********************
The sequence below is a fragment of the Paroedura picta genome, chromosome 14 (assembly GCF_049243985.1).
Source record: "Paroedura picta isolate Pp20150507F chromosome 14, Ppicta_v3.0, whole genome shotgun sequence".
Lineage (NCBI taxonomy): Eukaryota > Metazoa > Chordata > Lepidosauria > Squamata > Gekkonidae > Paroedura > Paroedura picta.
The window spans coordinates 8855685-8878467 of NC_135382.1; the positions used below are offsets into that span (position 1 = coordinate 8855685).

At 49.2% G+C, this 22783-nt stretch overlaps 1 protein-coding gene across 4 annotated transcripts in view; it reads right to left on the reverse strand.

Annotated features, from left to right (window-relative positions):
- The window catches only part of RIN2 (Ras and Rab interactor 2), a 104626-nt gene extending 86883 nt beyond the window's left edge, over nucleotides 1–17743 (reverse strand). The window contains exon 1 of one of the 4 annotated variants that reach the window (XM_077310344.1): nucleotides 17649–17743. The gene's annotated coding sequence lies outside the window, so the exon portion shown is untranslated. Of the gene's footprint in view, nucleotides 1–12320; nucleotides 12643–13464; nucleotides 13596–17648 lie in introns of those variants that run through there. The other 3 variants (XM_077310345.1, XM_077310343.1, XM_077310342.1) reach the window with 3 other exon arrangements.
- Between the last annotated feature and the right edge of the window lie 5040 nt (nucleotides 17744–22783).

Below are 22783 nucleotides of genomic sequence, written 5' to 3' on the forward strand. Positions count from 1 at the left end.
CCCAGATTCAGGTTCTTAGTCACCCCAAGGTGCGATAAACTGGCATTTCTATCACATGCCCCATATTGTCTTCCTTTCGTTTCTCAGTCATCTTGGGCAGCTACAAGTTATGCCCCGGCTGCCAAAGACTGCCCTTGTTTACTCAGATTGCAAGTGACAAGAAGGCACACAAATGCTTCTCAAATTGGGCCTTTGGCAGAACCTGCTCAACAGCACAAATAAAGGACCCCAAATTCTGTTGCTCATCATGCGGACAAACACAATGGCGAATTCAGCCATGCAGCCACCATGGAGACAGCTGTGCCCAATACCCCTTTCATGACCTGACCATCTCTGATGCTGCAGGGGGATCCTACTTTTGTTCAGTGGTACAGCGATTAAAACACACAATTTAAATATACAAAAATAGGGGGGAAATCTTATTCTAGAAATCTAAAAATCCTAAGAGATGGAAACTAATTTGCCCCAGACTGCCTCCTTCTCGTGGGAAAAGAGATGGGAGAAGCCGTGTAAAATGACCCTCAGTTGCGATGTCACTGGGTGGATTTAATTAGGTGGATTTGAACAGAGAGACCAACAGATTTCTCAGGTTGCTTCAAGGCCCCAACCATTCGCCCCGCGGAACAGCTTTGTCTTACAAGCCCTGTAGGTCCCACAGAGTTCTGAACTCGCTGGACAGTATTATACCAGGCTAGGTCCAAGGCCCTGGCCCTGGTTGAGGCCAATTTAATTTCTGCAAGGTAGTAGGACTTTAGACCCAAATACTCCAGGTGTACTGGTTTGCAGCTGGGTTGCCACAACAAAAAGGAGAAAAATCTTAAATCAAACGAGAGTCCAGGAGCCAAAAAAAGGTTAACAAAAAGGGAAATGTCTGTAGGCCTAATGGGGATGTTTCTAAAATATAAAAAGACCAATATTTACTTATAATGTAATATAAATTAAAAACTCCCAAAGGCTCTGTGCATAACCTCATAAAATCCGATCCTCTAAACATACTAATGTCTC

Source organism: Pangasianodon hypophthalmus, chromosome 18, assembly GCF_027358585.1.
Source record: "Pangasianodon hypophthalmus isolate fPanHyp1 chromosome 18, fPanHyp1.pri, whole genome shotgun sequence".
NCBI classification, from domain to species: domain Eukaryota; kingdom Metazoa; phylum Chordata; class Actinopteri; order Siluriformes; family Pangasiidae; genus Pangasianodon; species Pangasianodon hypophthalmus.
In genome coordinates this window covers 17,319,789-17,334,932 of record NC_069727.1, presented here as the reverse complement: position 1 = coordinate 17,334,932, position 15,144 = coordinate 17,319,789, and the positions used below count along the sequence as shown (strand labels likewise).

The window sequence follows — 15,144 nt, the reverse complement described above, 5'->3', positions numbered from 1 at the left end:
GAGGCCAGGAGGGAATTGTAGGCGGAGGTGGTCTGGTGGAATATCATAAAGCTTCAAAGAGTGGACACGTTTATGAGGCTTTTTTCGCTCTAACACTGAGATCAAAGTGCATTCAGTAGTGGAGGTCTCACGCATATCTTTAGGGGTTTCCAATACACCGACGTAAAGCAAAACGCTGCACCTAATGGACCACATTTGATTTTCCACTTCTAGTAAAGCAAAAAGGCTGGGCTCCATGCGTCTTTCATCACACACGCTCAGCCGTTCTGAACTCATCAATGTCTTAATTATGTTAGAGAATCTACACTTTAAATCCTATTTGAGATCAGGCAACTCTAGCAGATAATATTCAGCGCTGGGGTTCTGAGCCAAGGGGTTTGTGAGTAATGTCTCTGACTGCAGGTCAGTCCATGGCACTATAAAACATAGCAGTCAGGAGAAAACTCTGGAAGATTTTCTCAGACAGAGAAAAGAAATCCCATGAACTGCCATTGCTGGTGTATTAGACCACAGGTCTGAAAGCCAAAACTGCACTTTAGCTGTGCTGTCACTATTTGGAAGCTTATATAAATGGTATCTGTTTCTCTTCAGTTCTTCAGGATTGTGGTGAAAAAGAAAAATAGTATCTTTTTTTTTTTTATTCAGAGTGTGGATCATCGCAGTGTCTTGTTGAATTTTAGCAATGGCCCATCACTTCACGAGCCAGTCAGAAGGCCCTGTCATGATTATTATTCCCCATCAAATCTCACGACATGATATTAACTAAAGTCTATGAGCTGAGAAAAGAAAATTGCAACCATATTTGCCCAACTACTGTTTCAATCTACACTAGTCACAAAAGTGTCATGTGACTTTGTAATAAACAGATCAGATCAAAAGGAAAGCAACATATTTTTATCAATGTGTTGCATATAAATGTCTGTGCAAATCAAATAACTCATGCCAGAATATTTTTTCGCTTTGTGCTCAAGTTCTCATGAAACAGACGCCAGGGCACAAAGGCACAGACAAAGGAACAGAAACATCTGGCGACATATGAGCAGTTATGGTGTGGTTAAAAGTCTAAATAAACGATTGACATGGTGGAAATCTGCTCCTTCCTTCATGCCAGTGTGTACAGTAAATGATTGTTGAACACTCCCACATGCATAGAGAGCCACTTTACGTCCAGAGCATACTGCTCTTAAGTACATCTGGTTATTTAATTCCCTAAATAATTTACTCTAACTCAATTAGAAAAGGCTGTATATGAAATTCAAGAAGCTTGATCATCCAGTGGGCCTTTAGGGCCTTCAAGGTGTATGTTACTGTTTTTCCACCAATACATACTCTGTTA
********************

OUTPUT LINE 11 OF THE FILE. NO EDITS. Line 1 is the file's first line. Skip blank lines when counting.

Source organism: Pangasianodon hypophthalmus, chromosome 18, assembly GCF_027358585.1.